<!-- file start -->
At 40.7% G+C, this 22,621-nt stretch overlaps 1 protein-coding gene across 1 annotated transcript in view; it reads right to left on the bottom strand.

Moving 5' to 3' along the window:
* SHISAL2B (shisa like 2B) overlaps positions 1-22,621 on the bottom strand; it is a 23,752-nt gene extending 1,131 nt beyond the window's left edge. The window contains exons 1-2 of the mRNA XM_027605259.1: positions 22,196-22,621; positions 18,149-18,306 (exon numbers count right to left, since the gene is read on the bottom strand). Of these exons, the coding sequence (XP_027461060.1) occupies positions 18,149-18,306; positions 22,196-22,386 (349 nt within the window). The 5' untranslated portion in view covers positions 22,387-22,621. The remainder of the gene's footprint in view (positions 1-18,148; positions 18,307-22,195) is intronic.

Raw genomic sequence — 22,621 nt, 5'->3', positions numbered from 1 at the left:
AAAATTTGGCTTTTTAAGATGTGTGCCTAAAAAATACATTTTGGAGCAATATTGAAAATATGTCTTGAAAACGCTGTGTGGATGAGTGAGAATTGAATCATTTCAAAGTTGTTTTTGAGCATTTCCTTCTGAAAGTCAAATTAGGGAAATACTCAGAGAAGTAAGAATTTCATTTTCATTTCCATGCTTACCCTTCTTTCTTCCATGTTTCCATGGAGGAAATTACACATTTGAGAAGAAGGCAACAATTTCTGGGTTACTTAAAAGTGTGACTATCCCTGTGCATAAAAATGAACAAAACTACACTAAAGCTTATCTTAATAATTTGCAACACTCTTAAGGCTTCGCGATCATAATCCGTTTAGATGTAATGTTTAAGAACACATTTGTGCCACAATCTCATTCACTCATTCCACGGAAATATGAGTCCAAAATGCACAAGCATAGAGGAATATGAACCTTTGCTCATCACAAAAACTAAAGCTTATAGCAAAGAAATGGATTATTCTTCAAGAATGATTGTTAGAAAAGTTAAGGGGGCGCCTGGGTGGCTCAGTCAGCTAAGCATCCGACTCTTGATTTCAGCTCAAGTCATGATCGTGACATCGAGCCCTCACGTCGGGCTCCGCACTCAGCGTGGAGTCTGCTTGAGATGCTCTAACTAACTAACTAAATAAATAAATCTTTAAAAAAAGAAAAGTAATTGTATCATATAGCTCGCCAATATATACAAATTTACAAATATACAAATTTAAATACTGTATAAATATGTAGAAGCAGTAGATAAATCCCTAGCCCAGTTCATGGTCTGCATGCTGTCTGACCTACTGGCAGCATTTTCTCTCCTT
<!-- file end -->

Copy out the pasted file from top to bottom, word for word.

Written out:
At 40.7% G+C, this 22,621-nt stretch overlaps 1 protein-coding gene across 1 annotated transcript in view; it reads right to left on the bottom strand.

Moving 5' to 3' along the window:
* SHISAL2B (shisa like 2B) overlaps positions 1-22,621 on the bottom strand; it is a 23,752-nt gene extending 1,131 nt beyond the window's left edge. The window contains exons 1-2 of the mRNA XM_027605259.1: positions 22,196-22,621; positions 18,149-18,306 (exon numbers count right to left, since the gene is read on the bottom strand). Of these exons, the coding sequence (XP_027461060.1) occupies positions 18,149-18,306; positions 22,196-22,386 (349 nt within the window). The 5' untranslated portion in view covers positions 22,387-22,621. The remainder of the gene's footprint in view (positions 1-18,148; positions 18,307-22,195) is intronic.

Raw genomic sequence — 22,621 nt, 5'->3', positions numbered from 1 at the left:
AAAATTTGGCTTTTTAAGATGTGTGCCTAAAAAATACATTTTGGAGCAATATTGAAAATATGTCTTGAAAACGCTGTGTGGATGAGTGAGAATTGAATCATTTCAAAGTTGTTTTTGAGCATTTCCTTCTGAAAGTCAAATTAGGGAAATACTCAGAGAAGTAAGAATTTCATTTTCATTTCCATGCTTACCCTTCTTTCTTCCATGTTTCCATGGAGGAAATTACACATTTGAGAAGAAGGCAACAATTTCTGGGTTACTTAAAAGTGTGACTATCCCTGTGCATAAAAATGAACAAAACTACACTAAAGCTTATCTTAATAATTTGCAACACTCTTAAGGCTTCGCGATCATAATCCGTTTAGATGTAATGTTTAAGAACACATTTGTGCCACAATCTCATTCACTCATTCCACGGAAATATGAGTCCAAAATGCACAAGCATAGAGGAATATGAACCTTTGCTCATCACAAAAACTAAAGCTTATAGCAAAGAAATGGATTATTCTTCAAGAATGATTGTTAGAAAAGTTAAGGGGGCGCCTGGGTGGCTCAGTCAGCTAAGCATCCGACTCTTGATTTCAGCTCAAGTCATGATCGTGACATCGAGCCCTCACGTCGGGCTCCGCACTCAGCGTGGAGTCTGCTTGAGATGCTCTAACTAACTAACTAAATAAATAAATCTTTAAAAAAAGAAAAGTAATTGTATCATATAGCTCGCCAATATATACAAATTTACAAATATACAAATTTAAATACTGTATAAATATGTAGAAGCAGTAGATAAATCCCTAGCCCAGTTCATGGTCTGCATGCTGTCTGACCTACTGGCAGCATTTTCTCTCCTT